6 Things You Might Not Know About ‘Confidential’ Information - and Should
Are you clear about what personal and confidential information is? Everyone should be because this is the type of data that information thieves look for.
While individuals have their own personal identification documents and paperwork, workplaces also collect, use, and store confidential information related to employees, customers, patients, residents, students, or others.
The federal government requires organizations to identify Personally Identifiable Information (PII) and Protected Health Information (PHI) and handle this information securely.
PII, which can be used to identify, contact, or locate an individual, includes name, birth date and place, mother’s maiden name, credit card numbers, Social Security number, driver’s license number and passport number. PHI is information related to health status, care, and payment.
6 Things to Know About Confidential Information
1. Confidential Information is Not Limited to Print and Digital.
Photos of the full face or recognizable features as well as biometric data, such as fingerprints, x-rays, cornea scans, voice signatures and hand scans, are all considered confidential.
2. Personally Identifiable Information Can be Used to Trace Someone's Identity.
PII is also information that can be used to trace an individual’s identity, either alone or when combined with other information linked to a specific individual.
3. Be Aware of Confidential Information Within Common Documents.
Boarding passes, shipping labels, junk mail, sticky notes, returned checks and pay stubs all contain confidential details. Corporate confidential data includes sales and marketing strategies, financial statements, intellectual property and tax information.
4. Some PII Has an Increased Risk of Theft.
Social Security numbers, credit cards, and financial information are what thieves use most often to commit fraud or identity theft. These documents need to be vigorously protected.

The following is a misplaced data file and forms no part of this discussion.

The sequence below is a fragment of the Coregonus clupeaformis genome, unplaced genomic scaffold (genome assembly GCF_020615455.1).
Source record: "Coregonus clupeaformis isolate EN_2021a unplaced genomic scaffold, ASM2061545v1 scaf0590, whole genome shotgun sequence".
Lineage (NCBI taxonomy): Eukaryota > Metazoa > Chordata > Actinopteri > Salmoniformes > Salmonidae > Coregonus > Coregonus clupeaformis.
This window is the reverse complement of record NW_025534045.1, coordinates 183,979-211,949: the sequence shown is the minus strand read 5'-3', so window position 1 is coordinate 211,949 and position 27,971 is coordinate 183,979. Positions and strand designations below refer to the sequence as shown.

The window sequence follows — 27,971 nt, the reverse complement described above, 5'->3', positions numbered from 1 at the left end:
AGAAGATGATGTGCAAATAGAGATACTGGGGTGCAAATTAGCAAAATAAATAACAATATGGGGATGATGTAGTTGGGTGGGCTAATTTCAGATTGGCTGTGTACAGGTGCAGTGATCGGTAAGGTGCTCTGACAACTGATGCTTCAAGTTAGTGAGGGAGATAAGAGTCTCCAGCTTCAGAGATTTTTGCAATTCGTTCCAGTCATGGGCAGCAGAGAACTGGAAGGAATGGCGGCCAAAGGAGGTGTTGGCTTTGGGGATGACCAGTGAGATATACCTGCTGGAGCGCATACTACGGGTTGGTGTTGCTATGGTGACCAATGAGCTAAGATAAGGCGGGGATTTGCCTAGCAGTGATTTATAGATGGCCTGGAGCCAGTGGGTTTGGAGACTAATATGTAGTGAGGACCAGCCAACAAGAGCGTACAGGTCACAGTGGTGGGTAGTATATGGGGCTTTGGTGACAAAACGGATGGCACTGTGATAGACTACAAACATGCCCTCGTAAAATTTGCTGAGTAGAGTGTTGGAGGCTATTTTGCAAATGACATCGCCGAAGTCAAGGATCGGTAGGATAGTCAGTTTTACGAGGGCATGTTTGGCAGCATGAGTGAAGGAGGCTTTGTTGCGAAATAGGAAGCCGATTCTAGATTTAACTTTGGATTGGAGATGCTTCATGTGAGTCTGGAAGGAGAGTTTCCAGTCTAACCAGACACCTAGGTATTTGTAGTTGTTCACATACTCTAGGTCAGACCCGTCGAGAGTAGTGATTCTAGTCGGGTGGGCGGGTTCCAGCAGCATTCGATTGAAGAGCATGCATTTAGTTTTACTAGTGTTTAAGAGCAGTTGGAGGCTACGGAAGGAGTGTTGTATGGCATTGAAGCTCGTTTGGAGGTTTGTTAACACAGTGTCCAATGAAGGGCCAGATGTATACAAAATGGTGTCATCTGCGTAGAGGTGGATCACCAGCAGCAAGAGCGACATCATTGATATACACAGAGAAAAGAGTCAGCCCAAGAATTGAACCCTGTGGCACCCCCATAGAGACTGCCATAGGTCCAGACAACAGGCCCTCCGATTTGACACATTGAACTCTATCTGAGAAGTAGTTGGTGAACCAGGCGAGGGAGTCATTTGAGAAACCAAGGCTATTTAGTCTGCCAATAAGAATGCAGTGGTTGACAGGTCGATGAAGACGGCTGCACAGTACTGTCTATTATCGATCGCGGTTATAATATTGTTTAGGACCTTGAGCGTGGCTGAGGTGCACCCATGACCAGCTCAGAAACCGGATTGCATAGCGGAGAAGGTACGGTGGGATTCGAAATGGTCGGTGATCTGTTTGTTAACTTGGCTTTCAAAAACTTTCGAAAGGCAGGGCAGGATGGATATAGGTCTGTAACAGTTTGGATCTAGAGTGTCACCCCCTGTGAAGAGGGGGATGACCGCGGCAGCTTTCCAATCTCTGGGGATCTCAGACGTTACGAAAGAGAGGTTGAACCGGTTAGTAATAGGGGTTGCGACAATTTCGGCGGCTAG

5. Sharing Confidential Information is More Common Than You'd Think.
In earlier research, 53% of employees had received unencrypted, risky corporate data via email or email attachments and 21% said they had sent sensitive information by email without encryption. Research has also shown that employee error accounts for about 62% of data breaches today. PII is often found on computers, laptops, mobile devices, flash drives, disks, home computers and digital copiers.
6. Privacy Laws are Getting Stronger.
Depending on the sector, different privacy laws govern how information is managed in the workplace. The new European Union's (EU) General Data Protection Regulation (GDPR), which went into effect in May 2018, strengthens individual privacy rights in different ways including the ‘right to be forgotten’. It increases data protection compliance and enforcement and applies to any organization anywhere in the world that handles data belonging to a person living in the EU.
How to Safeguard Confidential Information
- Identify all collected confidential data - both in use and in storage.
- Create strict and enforceable policies around handling the data and remaining compliant.
- Implement layered safeguarding technology such as encryption, threat protection, data loss prevention, and policy compliance.
- Educate employees about confidential information and secure handling.
- Securely destroy all confidential data in digital and paper formats when it is no longer needed. Implement a Shred-it all Policy so all documents are destroyed.
Start Protecting Your Business
To learn more about how Shred-it can protect your documents and hard drives, please contact us to get a free quote and security risk assessment.